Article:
Social Contexts of Music: Traditional and Modern Social Systems and Musics

One of the most profound statements about analyzing music:

“…a musical system should first be analyzed not in comparison with other musics, but rather in relation to other social and symbolic systems within the same society.” John Blacking (1984)

In my new books I have made much of how in modernity consequences occur in our lives mainly through strangers who do not know each other and are not accountable to each other (amongst other social properties).  We still know our families (but not our extended families) but our main consequences/ resources in life no longer involve them.  This has huge ramifications, including (I argue) the rise of the ‘generalized other’ in thinking and the rise of generalized anxiety and generalized depression.

The same ramifications can also be found in music, drawing on John Blacking’s quote but looking at what Jill Stubington (2007) says about more ‘traditional’ Aboriginal music in Australia, with people still living mainly in kin-based communities.  Even in our Western society known as modernity, social relationships determine musical activities, talking and thinking, but in different ways to kin-based communities (hence John Blacking).

“In Aboriginal belief there is often a denial of human agency in the creative process.  The songs most highly valued are the ‘old’ songs considered to have been taught in the very beginning by the ancestral heroes to the people they created.  In some song traditions in Australia the repertoire is regarded by musicians as having been absolutely fixed by the ancestral heroes and not to be modified in any way.   Performances, too, are required to be exactly the same each time they are given.  These traditions are not discussed in this book because they are thought to be too powerful and dangerous to be revealed to people who are not ritually prepared.”

“In contemporary Western culture, composers are recognized, honoured and rewarded for their work.  Composers, it is thought, produce named and eventually numbered pieces of music which are significantly original.  Their source is assumed to be personal inspiration… the value of their work is diminished if it is judged to be derivative.  Originality is a prized element.  Composers own their works and the copyright is theirs.   They are entitled to a payment whenever money changes hands for a performance… Music in Western society is no longer tied to function.  There was once a time when work songs, war songs, love songs, birthing songs, lullabies and music for worship existed in Western culture, and they directly aided the task at hand.  Nowadays these kinds of music are regarded as inferior, and the most prestigious music is that which rises above ‘mere’ functionality in order to become an intellectual and emotional activity…  Separated from its social functions, it refers only to itself and is evaluated according to technical and aesthetic criteria.”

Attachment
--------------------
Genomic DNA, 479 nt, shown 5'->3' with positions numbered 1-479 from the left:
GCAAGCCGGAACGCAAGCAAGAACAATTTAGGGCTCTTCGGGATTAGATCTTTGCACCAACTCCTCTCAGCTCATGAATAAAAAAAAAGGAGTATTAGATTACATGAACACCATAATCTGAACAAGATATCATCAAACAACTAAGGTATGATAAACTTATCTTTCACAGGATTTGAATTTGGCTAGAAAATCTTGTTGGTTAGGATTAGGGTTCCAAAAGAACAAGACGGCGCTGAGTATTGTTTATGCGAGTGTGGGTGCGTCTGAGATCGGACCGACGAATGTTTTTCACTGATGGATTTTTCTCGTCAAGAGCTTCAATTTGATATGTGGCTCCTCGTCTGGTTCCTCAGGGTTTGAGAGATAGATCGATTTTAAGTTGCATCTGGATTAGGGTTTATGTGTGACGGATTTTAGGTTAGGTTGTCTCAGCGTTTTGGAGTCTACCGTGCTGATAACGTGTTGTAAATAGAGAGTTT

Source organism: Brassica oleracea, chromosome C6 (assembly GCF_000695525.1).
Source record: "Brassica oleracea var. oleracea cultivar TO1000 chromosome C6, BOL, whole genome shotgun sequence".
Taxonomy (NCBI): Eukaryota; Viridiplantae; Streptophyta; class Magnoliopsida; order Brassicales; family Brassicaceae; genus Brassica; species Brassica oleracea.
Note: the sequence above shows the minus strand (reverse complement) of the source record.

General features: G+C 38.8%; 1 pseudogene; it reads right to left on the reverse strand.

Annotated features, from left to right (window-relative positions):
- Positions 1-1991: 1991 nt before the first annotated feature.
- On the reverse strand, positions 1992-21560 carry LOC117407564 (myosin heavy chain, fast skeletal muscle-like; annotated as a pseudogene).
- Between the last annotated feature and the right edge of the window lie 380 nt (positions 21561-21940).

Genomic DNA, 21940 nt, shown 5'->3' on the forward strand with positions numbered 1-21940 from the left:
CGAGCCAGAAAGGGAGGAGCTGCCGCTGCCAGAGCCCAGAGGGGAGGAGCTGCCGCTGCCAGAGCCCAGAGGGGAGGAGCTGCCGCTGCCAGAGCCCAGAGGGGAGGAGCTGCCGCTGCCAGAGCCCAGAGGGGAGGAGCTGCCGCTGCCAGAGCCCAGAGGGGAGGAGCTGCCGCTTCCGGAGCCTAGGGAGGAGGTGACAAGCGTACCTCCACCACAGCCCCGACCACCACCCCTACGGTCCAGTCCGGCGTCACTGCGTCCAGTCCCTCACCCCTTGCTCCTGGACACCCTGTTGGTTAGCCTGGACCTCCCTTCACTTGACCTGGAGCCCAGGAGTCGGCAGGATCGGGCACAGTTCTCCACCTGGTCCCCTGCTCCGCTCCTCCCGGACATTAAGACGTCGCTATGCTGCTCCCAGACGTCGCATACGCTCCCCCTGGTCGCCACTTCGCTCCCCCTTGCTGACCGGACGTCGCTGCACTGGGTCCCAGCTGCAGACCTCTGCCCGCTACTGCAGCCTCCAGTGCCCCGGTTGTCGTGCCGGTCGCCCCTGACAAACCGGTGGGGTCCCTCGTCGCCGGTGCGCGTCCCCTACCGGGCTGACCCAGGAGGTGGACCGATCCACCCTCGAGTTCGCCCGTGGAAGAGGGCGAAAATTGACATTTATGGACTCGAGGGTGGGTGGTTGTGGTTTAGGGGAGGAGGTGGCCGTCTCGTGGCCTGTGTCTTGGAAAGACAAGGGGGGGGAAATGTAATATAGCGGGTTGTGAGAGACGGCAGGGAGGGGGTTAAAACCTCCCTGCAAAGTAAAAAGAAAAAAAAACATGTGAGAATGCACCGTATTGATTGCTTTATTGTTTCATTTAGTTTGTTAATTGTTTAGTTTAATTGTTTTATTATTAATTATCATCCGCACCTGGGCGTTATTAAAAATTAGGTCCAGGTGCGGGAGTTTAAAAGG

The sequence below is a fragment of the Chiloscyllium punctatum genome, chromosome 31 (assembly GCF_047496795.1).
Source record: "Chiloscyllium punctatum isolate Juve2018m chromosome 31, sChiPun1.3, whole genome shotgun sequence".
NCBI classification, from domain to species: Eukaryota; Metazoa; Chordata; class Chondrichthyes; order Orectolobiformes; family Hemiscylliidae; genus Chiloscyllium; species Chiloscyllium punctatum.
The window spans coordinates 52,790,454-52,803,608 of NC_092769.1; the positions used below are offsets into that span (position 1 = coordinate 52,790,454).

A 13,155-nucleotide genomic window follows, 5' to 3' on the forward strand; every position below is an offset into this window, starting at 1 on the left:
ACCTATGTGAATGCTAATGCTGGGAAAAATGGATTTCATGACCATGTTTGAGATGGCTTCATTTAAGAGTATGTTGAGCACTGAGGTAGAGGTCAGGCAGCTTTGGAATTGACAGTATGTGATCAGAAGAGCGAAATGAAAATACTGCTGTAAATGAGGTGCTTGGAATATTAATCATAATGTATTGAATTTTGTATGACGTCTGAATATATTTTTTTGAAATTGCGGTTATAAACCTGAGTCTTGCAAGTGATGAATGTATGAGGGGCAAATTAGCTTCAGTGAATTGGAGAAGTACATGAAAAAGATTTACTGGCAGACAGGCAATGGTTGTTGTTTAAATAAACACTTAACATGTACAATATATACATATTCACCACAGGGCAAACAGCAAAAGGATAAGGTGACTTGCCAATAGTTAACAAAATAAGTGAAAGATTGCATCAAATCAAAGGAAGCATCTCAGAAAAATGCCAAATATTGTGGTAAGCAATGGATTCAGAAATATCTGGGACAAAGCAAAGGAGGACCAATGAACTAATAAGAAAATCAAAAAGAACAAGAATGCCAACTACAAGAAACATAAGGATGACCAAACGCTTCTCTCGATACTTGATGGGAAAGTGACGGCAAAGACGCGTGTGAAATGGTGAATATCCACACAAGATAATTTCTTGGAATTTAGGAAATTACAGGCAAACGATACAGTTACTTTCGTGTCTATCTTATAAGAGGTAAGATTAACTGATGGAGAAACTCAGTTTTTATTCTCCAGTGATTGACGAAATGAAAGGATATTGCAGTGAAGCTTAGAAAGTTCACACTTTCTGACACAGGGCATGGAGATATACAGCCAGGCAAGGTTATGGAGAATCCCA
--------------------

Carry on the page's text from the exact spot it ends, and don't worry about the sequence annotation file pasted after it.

“One day in the mid-1970s I was sitting with an Aboriginal family on a blanket in front of their house at Yirrkala, in north-east Arnhem Land, listening to an old woman singing a mourning song.  A baby had recently died.  In a rich, deep voice, the old woman sang long, highly-ornamented, descending phrases.  Spellbound, I turned to her granddaughter, Mary, and said, ‘Your grandmother sings beautifully.’  Mary looked at me in horror: ‘She’s not singing,’ she said, ‘She’s crying!’”

All from Stubington (2007). Singing the Land: The power of performance in Aboriginal life.


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